How to Write an Obituary

Writing an obituary is one of the most difficult acts to do after a loved one has died. Loved ones don’t want to sit down and focus on such a task. Here is a step-by-step guide to writing an appropriate obituary.

You might consider asking a friend or family member who is not as close to the tragedy to write the obituary. You can provide any information they need and proofread their work afterwards for factual errors.

Remember that simplicity is a key in writing an obituary. You’re purpose is to inform the public who has died and where services can be held. The obituary should let them know the key facts about the deceased, as well as where and when they might have known the deceased. An obituary is not a eulogy, so you should be concise when writing it.

Here is the information in order it should be listed.

1. The Announcement

Include the full name of the deceased and the address at which they lived. Also include the date, the place and the cause of death. Do not be gruesome. If the deceased died of wounds in a car accident, simply mention they died in a traffic accident. The announcement should be no longer than one or two sentences long.

2. A Short Biography

This includes the date of birth and the birthplace. Also include the deceased person’s parents’ names. Include educational accomplishments, keeping in mind the age of the deceased. If the person was older, simply place the high school and college attended. For a younger person, place the last two schools attended in the nearby area, such as an elementary school, junior high or high school. Mention any degrees or certifications that were held.

If the deceased served in the military, mention their service. If they are a veteran of a war or conflict, make certain to mention this. If not, mention the primary place they were stationed.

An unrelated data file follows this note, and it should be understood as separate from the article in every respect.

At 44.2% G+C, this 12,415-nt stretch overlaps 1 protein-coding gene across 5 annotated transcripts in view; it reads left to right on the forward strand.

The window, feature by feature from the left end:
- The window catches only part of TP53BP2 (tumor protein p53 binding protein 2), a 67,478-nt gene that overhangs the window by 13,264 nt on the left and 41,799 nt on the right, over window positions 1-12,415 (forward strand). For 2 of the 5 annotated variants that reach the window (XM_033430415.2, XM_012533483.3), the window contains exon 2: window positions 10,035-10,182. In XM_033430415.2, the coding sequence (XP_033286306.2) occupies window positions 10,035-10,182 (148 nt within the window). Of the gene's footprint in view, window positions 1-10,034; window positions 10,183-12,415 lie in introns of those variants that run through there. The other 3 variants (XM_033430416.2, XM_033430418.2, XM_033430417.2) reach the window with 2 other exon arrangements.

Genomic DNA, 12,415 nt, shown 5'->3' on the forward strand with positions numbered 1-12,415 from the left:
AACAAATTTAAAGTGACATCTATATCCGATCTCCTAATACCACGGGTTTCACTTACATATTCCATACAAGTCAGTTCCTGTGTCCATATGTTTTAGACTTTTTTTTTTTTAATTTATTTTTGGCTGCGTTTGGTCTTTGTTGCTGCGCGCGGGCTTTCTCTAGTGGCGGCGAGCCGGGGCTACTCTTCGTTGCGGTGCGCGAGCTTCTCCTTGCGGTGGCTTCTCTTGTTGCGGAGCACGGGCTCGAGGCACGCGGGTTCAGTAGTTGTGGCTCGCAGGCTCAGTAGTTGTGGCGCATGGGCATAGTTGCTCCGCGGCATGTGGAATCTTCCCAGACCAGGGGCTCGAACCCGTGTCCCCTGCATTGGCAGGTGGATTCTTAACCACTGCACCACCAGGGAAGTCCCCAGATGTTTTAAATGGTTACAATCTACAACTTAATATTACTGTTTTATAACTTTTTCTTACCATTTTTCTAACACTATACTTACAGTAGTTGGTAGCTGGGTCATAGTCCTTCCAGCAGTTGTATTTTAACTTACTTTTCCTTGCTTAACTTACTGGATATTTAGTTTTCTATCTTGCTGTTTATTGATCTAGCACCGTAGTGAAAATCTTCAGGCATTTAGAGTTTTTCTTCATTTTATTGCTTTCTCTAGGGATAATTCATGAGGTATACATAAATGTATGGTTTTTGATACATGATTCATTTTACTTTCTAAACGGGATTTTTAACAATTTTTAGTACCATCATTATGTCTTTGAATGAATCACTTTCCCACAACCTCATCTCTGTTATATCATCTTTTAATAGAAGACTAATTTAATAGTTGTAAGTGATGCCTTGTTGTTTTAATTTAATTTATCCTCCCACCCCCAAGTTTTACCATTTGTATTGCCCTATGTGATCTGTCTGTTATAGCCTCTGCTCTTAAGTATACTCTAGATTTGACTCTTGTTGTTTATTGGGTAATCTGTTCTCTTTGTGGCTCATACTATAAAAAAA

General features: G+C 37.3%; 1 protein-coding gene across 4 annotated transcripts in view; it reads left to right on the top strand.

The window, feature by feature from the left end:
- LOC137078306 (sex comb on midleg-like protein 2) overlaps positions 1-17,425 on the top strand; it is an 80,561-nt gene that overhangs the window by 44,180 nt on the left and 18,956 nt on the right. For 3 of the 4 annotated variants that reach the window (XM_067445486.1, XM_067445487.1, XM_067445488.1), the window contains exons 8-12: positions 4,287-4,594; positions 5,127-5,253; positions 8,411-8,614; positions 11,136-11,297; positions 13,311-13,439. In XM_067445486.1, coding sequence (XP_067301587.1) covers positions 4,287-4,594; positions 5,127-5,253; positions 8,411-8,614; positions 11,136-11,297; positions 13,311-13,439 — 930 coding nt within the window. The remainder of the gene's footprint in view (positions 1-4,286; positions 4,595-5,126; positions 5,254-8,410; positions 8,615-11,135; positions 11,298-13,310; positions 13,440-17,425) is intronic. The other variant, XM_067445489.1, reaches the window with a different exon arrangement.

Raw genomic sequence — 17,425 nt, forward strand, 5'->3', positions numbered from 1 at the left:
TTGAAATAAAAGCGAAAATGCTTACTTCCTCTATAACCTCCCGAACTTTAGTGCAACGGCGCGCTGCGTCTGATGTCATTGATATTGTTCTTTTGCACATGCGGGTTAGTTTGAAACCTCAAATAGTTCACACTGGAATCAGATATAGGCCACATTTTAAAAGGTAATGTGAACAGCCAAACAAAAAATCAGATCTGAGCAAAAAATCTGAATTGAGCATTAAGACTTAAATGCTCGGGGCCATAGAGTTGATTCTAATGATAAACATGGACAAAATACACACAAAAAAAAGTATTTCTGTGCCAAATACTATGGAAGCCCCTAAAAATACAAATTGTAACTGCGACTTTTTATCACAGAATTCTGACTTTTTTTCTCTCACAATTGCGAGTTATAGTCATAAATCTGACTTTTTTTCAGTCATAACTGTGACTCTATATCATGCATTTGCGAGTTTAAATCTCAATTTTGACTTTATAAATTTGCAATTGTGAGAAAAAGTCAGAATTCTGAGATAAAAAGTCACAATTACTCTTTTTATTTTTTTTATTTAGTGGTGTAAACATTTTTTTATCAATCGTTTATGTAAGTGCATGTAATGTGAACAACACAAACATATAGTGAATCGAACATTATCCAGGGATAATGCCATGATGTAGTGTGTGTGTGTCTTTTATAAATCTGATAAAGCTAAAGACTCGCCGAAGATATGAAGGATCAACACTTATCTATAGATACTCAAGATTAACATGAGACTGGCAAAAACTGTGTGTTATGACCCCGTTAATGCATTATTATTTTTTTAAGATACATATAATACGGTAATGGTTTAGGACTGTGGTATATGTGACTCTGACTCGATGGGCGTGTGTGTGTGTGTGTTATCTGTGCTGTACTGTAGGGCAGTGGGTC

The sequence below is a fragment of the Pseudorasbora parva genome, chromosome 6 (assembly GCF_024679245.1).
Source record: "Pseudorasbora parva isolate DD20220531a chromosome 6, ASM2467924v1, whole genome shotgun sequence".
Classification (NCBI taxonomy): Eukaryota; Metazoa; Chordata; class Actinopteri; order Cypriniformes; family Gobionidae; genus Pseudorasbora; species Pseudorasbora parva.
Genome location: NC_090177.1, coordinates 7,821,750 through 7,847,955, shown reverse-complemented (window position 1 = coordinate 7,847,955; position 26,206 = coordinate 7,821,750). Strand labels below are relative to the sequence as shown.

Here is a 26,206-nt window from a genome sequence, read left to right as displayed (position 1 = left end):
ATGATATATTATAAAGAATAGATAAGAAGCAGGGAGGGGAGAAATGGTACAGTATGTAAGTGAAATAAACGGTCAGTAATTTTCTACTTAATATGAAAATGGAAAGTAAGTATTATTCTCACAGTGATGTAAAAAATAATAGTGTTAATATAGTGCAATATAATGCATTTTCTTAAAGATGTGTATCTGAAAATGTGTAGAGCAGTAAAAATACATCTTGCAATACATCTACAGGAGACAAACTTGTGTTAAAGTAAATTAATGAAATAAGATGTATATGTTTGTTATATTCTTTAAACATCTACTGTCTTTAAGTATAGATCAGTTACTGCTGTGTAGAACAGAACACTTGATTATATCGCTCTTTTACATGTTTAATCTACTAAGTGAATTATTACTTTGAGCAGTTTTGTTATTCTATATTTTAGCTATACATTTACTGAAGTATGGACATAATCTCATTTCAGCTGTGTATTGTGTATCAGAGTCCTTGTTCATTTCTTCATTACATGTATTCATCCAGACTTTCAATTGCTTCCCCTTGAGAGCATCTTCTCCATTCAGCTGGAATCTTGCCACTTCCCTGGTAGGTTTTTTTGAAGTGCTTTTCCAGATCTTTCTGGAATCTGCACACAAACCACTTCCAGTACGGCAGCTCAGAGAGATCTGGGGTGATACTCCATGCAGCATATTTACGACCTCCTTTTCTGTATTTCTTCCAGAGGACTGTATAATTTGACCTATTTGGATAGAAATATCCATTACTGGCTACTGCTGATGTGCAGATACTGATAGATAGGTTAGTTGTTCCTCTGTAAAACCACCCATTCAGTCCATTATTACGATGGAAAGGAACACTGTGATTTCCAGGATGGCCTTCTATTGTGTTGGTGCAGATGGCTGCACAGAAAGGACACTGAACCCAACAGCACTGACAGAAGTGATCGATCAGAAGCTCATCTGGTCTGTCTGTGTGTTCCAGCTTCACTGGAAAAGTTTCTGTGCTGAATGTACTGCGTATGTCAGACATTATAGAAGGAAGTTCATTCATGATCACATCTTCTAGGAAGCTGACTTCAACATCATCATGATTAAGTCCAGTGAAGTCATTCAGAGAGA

Mention the person’s major work history and make certain to list the spouse.

Include membership of any churches or civic organizations. Mention any major hobbies which brought joy to the deceased person’s life or people might have known about the person.

3. Surviving Family Members

Mention those members of the family who survive the deceased. Mention immediate family first, whether this is wife and children or parents and siblings. Next, mention secondary family members, starting with grandparents and including aunts and uncles, first cousins and grandchildren.

Next, include family members who preceded the person in death, including spouse, parents, siblings, children and grandchildren.

4. The Ceremonies

Mention where the memorial services will be held for the deceased. Include the family night, memorial service and the grave side burial. Include the day, the time and the place for each of these.

5. Memorials

If there is a memorial fund established in the name of the deceased, mention where donations can be made. This saves the surviving family frequent questions during their time of mourning.

6. Other Acknowledgements

Give public acknowledgements for anyone who was a primary care giver of the deceased.

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